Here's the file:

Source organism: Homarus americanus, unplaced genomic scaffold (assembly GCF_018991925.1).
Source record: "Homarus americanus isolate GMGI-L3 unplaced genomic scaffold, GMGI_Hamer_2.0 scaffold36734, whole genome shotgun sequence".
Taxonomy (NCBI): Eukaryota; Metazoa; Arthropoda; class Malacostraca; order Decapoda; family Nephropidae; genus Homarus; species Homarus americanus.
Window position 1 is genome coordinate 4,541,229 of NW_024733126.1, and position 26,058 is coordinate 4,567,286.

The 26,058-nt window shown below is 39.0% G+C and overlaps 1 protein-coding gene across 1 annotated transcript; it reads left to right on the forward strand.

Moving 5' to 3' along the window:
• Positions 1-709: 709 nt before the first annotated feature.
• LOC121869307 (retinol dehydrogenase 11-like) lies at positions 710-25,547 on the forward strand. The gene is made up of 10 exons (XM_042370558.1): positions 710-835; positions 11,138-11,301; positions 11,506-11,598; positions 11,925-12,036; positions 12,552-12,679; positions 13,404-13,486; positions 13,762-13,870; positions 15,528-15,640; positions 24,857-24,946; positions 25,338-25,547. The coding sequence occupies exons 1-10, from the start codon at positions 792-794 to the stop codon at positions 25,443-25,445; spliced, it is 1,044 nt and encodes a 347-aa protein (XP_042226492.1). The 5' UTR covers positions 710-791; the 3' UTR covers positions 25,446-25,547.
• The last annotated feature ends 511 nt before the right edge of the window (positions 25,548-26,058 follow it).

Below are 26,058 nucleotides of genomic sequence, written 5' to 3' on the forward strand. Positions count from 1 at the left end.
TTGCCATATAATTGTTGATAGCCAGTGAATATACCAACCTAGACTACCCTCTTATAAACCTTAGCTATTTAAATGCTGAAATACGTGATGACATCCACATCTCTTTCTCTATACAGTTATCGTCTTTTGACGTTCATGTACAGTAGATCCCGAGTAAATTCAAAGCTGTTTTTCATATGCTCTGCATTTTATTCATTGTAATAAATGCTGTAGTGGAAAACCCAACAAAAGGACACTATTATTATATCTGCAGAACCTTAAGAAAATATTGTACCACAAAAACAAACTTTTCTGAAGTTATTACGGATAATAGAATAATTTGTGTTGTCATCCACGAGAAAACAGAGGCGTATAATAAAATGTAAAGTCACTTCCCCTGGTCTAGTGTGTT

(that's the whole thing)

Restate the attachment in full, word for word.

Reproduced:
Source organism: Homarus americanus, unplaced genomic scaffold (assembly GCF_018991925.1).
Source record: "Homarus americanus isolate GMGI-L3 unplaced genomic scaffold, GMGI_Hamer_2.0 scaffold36734, whole genome shotgun sequence".
Taxonomy (NCBI): Eukaryota; Metazoa; Arthropoda; class Malacostraca; order Decapoda; family Nephropidae; genus Homarus; species Homarus americanus.
Window position 1 is genome coordinate 4,541,229 of NW_024733126.1, and position 26,058 is coordinate 4,567,286.

The 26,058-nt window shown below is 39.0% G+C and overlaps 1 protein-coding gene across 1 annotated transcript; it reads left to right on the forward strand.

Moving 5' to 3' along the window:
• Positions 1-709: 709 nt before the first annotated feature.
• LOC121869307 (retinol dehydrogenase 11-like) lies at positions 710-25,547 on the forward strand. The gene is made up of 10 exons (XM_042370558.1): positions 710-835; positions 11,138-11,301; positions 11,506-11,598; positions 11,925-12,036; positions 12,552-12,679; positions 13,404-13,486; positions 13,762-13,870; positions 15,528-15,640; positions 24,857-24,946; positions 25,338-25,547. The coding sequence occupies exons 1-10, from the start codon at positions 792-794 to the stop codon at positions 25,443-25,445; spliced, it is 1,044 nt and encodes a 347-aa protein (XP_042226492.1). The 5' UTR covers positions 710-791; the 3' UTR covers positions 25,446-25,547.
• The last annotated feature ends 511 nt before the right edge of the window (positions 25,548-26,058 follow it).

Below are 26,058 nucleotides of genomic sequence, written 5' to 3' on the forward strand. Positions count from 1 at the left end.
TTGCCATATAATTGTTGATAGCCAGTGAATATACCAACCTAGACTACCCTCTTATAAACCTTAGCTATTTAAATGCTGAAATACGTGATGACATCCACATCTCTTTCTCTATACAGTTATCGTCTTTTGACGTTCATGTACAGTAGATCCCGAGTAAATTCAAAGCTGTTTTTCATATGCTCTGCATTTTATTCATTGTAATAAATGCTGTAGTGGAAAACCCAACAAAAGGACACTATTATTATATCTGCAGAACCTTAAGAAAATATTGTACCACAAAAACAAACTTTTCTGAAGTTATTACGGATAATAGAATAATTTGTGTTGTCATCCACGAGAAAACAGAGGCGTATAATAAAATGTAAAGTCACTTCCCCTGGTCTAGTGTGTT